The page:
In Tuesday’s New York Times, reporters Astead Herndon and Nick Corasaniti helped out the Democratic cause in the unusual double runoff election in Georgia that will decide which party has control of the Senate next term: “Republicans On Attack In Costly Georgia Runoffs.” The text box established the premise: “A slate of scathing negative ads by two G.O.P. candidates.”
The Democratic candidates in the runoff, including the paper’s old favorite Jon Ossoff, were portrayed as meek little moderate lambs in comparison to the fierce Republicans, Sen. Kelly Loeffler and Sen. David Perdue.
While the Democratic candidates, the Rev. Raphael Warnock and Jon Ossoff, have run as pragmatists in the mold of Mr. Biden, declining to endorse proposals like single-payer health care or expanding the Supreme Court, the Republicans have tried to paint them as radicals fundamentally opposed to the country’s core principles, warning that Democratic sway over the Senate would usher in a wave of socialism.
The two Republican senators have not aired a single positive advertisement between them, and neither have two outside groups supporting them, according to the ad tracking firm Advertising Analytics. The breathless ad campaigns and demonizing of liberals reflect the stakes for the Republican Party and its voters as they try to deny Democrats total control of the White House and Congress.
Mr. Perdue said this past week at a rally in Perry, Ga., that his Democratic opponent, Mr. Ossoff, was a “trust fund socialist who lives off his family’s money making documentary movies that no one’s ever watched.”
And even as he acknowledged the dark tenor of the race, he portrayed himself as a victim of the negativity, rather than a participant.
Check out this slant.
Indeed, the races in Georgia offer a window into the future of both parties. Democrats are seeking to maintain their coalition of urban voters and suburbanites, warding off accusations from Republicans that the party has become too progressive. The Republican Party is at war with itself, fueled by Mr. Trump’s refusal to accept his election loss.
The campaign of Ms. Loeffler, one of the wealthiest members of Congress, is a stark example of the country’s shifting politics. Once thought of as a business-focused Republican, she has transformed herself into a culture warrior in the style of Mr. Trump.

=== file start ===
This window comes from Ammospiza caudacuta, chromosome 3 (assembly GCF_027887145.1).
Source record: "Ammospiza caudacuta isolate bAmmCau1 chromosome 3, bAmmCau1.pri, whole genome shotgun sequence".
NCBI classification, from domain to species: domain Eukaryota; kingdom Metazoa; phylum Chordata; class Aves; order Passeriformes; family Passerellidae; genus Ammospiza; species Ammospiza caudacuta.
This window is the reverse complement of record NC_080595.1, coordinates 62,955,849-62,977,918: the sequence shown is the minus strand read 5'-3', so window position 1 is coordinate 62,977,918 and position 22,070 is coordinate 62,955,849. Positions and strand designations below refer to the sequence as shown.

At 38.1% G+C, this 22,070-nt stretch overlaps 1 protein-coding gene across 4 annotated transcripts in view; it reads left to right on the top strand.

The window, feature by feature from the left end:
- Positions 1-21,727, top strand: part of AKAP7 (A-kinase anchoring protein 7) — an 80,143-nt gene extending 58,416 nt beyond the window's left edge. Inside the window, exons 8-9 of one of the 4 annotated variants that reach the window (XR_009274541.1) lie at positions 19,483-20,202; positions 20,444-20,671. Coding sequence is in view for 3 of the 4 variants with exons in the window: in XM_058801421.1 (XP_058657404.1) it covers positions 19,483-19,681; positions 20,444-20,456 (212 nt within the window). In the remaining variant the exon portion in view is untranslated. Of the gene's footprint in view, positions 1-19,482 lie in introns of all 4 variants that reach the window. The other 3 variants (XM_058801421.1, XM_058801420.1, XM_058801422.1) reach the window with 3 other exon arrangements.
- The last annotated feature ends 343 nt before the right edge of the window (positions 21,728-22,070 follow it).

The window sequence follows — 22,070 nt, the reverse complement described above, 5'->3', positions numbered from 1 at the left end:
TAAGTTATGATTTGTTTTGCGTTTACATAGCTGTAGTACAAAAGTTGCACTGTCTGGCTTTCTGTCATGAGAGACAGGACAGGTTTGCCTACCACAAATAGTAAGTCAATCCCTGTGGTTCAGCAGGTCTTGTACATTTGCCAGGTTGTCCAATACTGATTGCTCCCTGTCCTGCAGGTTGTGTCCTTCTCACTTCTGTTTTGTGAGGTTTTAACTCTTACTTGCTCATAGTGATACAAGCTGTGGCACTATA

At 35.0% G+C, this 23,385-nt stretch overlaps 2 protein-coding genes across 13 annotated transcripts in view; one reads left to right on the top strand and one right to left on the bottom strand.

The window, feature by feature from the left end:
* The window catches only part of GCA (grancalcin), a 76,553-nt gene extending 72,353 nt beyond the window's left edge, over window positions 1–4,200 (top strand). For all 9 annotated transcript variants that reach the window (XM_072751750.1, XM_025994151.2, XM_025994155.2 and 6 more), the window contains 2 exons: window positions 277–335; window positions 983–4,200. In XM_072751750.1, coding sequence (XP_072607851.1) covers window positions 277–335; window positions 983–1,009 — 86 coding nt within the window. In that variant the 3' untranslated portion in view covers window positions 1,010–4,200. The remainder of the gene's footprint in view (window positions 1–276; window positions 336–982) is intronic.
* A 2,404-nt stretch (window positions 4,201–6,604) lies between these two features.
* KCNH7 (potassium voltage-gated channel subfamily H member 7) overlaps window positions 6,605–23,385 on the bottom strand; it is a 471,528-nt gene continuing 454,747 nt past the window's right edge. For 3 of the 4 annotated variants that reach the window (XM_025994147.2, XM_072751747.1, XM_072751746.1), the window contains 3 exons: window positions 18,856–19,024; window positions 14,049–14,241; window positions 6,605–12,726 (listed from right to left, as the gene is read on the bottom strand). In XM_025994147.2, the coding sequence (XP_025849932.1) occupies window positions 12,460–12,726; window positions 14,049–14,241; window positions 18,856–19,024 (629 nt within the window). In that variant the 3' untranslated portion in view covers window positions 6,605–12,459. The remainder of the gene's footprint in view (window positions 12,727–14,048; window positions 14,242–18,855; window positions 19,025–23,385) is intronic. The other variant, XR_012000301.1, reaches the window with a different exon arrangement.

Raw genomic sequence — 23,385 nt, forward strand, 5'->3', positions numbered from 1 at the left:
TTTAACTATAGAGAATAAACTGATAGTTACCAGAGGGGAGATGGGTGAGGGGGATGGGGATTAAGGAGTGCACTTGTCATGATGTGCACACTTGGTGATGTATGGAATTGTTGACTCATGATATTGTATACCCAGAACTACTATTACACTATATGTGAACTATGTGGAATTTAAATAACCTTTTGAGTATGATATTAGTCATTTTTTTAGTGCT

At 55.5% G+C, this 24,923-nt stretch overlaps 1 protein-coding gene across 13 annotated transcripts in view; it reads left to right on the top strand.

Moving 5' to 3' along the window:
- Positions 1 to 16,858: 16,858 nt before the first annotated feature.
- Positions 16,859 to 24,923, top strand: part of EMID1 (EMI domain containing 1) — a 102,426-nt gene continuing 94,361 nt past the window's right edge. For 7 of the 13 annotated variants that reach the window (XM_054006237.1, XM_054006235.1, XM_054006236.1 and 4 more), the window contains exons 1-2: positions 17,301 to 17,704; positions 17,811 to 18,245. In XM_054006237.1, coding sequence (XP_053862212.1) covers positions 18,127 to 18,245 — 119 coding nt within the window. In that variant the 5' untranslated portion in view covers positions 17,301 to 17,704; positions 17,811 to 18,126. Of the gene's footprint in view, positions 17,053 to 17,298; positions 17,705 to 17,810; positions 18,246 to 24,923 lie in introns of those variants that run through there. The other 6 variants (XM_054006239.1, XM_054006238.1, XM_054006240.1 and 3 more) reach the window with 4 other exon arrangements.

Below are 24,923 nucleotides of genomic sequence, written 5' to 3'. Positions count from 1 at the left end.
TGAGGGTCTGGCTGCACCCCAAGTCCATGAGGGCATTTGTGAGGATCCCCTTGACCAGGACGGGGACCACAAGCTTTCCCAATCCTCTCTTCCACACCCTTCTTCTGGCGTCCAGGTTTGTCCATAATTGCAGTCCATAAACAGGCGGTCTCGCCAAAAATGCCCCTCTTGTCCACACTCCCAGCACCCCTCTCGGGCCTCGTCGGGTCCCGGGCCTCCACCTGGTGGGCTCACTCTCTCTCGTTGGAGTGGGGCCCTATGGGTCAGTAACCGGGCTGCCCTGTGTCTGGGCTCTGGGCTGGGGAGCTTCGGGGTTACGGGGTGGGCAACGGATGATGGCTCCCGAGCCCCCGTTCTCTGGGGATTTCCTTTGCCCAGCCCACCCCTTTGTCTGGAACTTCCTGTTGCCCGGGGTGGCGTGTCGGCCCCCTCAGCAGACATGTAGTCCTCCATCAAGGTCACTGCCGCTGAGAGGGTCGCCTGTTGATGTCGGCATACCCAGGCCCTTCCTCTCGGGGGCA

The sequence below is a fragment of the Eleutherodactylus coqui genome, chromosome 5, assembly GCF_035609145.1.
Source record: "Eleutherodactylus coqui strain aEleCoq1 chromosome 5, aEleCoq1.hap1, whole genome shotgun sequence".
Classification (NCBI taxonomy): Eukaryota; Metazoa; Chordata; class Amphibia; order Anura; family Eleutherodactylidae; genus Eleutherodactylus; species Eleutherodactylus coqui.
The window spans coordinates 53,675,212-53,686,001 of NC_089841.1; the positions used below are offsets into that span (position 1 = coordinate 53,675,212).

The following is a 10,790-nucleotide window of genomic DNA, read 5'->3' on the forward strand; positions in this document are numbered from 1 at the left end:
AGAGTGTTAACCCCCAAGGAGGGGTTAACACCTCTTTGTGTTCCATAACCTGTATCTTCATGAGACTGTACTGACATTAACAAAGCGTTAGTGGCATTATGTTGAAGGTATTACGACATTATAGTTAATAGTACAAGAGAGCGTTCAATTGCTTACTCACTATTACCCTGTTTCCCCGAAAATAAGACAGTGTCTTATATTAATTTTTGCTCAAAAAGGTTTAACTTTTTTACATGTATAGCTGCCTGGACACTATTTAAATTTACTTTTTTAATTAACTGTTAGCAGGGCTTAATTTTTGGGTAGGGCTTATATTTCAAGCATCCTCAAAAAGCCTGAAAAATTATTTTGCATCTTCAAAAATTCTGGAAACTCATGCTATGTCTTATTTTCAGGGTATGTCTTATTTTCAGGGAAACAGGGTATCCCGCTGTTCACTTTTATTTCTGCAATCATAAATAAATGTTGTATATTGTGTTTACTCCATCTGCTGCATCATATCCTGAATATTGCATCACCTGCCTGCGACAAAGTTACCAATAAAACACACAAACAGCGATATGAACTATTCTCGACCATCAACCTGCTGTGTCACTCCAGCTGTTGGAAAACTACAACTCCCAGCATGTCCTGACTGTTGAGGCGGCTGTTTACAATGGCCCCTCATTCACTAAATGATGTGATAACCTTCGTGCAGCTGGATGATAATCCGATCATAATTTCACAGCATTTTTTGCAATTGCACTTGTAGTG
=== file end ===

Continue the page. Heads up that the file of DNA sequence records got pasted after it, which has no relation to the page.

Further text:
That’s how the paper has been framing Loeffler in its hostile coverage, even before the runoff as in Richard Fausset’s October 6 story “From High Society to ‘the Right of Attila.’”
Deep into the story, the Times finally addressed one of Warnock’s controversies, but barely scratched the surface, while again hitting Loeffler for her racial tone.
One Loeffler ad shows a classroom of mostly white students reciting the Pledge of Allegiance as a narrator intones: “This is America. But will it still be if the radical left controls the Senate?”
Another ad features a now-famous clip of the Rev. Jeremiah A. Wright Jr., once the pastor of former President Barack Obama, delivering a sermon outlining the nation’s past oppression of racial minorities that included the phrase “God damn America.”
That description doesn’t capture the meanness of Wright’s rant. In describing the terrorist attacks of 9-11 that killed thousands of his fellow citizens, Wright relished this phrase: “America’s chickens are coming home to roost.”
In the past, Mr. Warnock has suggested that the sermon squared with the “truth-telling tradition of the Black church.” Ms. Loeffler’s ad says that Mr. Warnock “celebrated anti-American hatred.”
She also mentioned Mr. Wright during her speech at the rally. In a span of 45 seconds, Ms. Loeffler tied Mr. Warnock to Mr. Wright; Fidel Castro; Stacey Abrams; George Soros; Senator Chuck Schumer; and Representative Alexandria Ocasio-Cortez — a greatest hits of villains to conservatives.
NewsBusters recently reminded readers of Raphael Warnock’s take on Trump: “America needs to repent for its worship of whiteness!” As well as Warnock’s 2011 sermon that “nobody can serve God and the military.”